Kofi Annan's funeral: World leaders bid farewell to ex-UN chief

World leaders and royalty have paid their respects to one of Africa's most famous diplomats, Kofi Annan, at his funeral in his home country of Ghana.


Kofi Annan was a Ghanaian diplomat who served as the seventh Secretary-General of the United Nations, from January 1997 to December 2006. Annan and the UN were the co-recipients of the 2001 Nobel Peace Prize.

As the Secretary-General, Annan reformed the UN bureaucracy; worked to combat HIV, especially in Africa; and launched the UN Global Compact. He was criticized for not expanding the Security Council and faced calls for resignation after an investigation into the Oil-for-Food Programme, but was largely exonerated of personal corruption.

He died on August 18 aged 80 at his home in Switzerland after a short illness.


Kofi Annan has been laid to rest in his native Ghana as world leaders paid tributes to the former UN secretary-general with calls to keep alive the legacy of a "stubborn optimist" to create a better, more peaceful world.

At the funeral on Thursday, Annan's widow, Nane Maria, led hundreds of mourners, including world leaders past and present, traditional rulers and global royalty and called her husband an "extraordinary" person who had a "joy of life”.

"My love, you are now back home where you started your long journey. But may your wisdom and compassion continue to guide us, wherever we are," she said at the state funeral in the capital, Accra.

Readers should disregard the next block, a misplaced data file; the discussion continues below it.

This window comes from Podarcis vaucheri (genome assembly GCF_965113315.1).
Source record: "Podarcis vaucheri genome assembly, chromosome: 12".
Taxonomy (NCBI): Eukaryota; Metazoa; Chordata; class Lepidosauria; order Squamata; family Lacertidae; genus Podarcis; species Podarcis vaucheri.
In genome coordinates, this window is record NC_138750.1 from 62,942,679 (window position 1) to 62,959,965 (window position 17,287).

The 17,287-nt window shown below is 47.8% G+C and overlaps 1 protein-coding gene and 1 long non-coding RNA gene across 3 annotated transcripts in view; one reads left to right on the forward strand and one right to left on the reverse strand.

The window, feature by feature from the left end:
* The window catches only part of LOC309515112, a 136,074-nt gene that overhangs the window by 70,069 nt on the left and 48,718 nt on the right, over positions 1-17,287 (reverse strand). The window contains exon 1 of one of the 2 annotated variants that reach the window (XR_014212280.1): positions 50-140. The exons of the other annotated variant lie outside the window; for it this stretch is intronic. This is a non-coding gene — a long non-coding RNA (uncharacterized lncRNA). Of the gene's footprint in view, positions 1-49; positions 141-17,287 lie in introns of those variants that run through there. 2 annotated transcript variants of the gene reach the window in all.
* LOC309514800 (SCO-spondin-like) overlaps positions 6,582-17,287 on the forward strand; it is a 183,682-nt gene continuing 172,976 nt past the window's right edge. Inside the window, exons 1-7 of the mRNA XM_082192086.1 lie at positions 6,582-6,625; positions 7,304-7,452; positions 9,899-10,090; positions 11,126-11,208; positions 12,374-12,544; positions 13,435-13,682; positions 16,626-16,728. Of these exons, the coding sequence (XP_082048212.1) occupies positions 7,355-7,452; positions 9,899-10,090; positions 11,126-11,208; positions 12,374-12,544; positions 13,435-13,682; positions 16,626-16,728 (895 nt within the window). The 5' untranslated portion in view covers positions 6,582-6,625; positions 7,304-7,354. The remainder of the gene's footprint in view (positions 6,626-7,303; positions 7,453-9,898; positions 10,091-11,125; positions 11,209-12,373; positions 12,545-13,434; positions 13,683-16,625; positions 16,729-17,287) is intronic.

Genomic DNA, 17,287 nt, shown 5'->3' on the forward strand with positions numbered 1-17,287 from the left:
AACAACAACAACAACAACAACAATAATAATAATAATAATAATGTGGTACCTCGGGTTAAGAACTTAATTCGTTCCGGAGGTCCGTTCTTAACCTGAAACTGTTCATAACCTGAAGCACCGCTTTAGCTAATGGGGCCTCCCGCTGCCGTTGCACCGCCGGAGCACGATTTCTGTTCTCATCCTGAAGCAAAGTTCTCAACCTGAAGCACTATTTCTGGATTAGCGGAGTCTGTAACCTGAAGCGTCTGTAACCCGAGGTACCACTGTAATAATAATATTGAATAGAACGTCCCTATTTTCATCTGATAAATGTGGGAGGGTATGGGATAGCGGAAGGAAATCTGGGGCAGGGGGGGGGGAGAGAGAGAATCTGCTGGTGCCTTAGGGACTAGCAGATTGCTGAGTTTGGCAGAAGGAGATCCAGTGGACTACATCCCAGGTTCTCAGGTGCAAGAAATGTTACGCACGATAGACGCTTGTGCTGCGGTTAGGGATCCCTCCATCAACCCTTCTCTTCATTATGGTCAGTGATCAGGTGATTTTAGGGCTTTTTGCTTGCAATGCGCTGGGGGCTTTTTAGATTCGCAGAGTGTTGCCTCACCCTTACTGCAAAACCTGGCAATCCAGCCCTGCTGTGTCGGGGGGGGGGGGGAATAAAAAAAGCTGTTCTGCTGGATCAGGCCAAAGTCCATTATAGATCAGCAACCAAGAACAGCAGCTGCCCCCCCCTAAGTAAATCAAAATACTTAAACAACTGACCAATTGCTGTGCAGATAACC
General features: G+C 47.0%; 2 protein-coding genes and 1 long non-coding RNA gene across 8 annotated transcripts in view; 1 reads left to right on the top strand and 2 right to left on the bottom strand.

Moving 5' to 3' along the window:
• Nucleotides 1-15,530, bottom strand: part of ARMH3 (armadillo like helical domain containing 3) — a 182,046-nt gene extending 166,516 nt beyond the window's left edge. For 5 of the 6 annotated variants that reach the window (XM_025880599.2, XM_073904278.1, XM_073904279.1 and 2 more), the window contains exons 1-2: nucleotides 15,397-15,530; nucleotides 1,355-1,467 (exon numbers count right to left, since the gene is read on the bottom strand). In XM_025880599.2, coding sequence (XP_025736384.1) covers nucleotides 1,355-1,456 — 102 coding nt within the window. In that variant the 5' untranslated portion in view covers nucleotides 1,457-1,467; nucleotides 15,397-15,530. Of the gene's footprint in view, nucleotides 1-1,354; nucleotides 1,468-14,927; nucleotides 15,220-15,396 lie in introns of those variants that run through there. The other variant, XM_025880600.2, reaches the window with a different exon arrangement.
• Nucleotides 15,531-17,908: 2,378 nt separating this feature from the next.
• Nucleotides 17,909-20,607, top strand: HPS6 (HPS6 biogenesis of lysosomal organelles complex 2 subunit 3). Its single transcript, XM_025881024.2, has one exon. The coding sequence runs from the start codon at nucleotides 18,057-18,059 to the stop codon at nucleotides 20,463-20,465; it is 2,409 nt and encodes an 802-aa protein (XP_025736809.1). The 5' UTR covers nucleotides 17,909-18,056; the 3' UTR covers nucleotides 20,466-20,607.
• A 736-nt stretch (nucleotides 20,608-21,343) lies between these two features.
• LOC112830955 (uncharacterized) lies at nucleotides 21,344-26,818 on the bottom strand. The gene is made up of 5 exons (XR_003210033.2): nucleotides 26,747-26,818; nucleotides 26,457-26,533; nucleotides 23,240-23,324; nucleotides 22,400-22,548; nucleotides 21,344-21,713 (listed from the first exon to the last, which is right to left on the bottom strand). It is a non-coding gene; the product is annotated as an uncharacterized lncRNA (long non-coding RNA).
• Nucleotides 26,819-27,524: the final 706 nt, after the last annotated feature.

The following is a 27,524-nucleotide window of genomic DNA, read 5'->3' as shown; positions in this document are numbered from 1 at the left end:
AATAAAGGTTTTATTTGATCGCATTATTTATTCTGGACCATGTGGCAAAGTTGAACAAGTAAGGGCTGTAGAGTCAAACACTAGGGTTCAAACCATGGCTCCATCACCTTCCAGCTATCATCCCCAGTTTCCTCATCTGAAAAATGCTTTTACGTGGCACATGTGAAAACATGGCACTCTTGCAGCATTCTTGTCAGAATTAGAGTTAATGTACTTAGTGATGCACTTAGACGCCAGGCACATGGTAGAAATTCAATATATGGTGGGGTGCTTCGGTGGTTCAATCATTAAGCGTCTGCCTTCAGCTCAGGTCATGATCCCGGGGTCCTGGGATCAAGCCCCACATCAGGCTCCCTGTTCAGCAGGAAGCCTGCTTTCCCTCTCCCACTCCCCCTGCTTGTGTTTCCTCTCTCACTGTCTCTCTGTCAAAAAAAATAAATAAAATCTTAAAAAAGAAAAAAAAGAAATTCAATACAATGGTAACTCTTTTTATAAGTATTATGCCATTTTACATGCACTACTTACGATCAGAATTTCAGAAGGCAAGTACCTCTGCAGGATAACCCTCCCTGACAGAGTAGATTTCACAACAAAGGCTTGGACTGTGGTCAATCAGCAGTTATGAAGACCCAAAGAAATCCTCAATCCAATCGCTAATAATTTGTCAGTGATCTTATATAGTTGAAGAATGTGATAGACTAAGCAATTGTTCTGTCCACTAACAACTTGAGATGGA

Annan led the UN from 1997 to 2006, becoming the first person from sub-Saharan Africa to do so.

Thousands of people have filed past his coffin this week during three days of national mourning for Annan who was called "one of the truly iconic figures of modern times" by Ghana's President Nana Akufo-Addo.

Many ordinary Ghanaians described him as a father figure and a source of national pride, while his brother, Kobina, told the congregation that he was more than a leader and statesman.

The current UN Secretary-General, Antonio Guterres, praised his close friend as an "exceptional global leader" who was dignified, courageous and a man of "integrity, dynamism and dedication".

"Kofi Annan was the United Nations and the United Nations was him," he added.

Mourners in traditional black and red attire filled the main hall of the Accra Conference Centre, which sits about 4,000 people. More are watching proceedings on a giant screen in an auditorium just outside the hall.

There have been hymns and a performance by soprano and human rights campaigner Barbara Hendricks.

Annan's nephew Kojo Amoo-Gottfried read a eulogy, describing how he had led a hunger strike in his secondary school to protest against the quality of food in the dining hall.

President Nana Akufo-Addo described Annan as "one of the truly iconic figures of modern times”. The former queen of the Netherlands, Princess Beatrix, and her daughter-in-law Princess Mabel, who were close friends of Annan, were among the mourners. The king of Ghana's Asante people, Otumfuo Nana Osei Tutu II, awarded Annan the title Busumuru in 2012 to honour his role as an international diplomat. Busumuru is one of the swords attached to the monarch's Golden Stool, or throne.

There were also a moving tribute by his wife, Swedish lawyer and artist Nane Maria Annan. She described how her husband was always excited to return home, and thanked Ghana for giving the world such an extraordinary man. She said her husband had an irresistible aura of radiant warmth.

"His legacy would live on through his foundation and through all of us," she concluded.


Our assessment is that Kofi Annan was an upright, capable diplomat who served a variety of important position during his term as an international Civil service. We believe that the best way to honour his legacy would be to learn from his leadership during the Iraq invasion of 2003 and subsequent handling of the oil-for-food scam. We feel that despite his relatively small scale failings, Mr. Annan represents a model for international civil servants to emulate.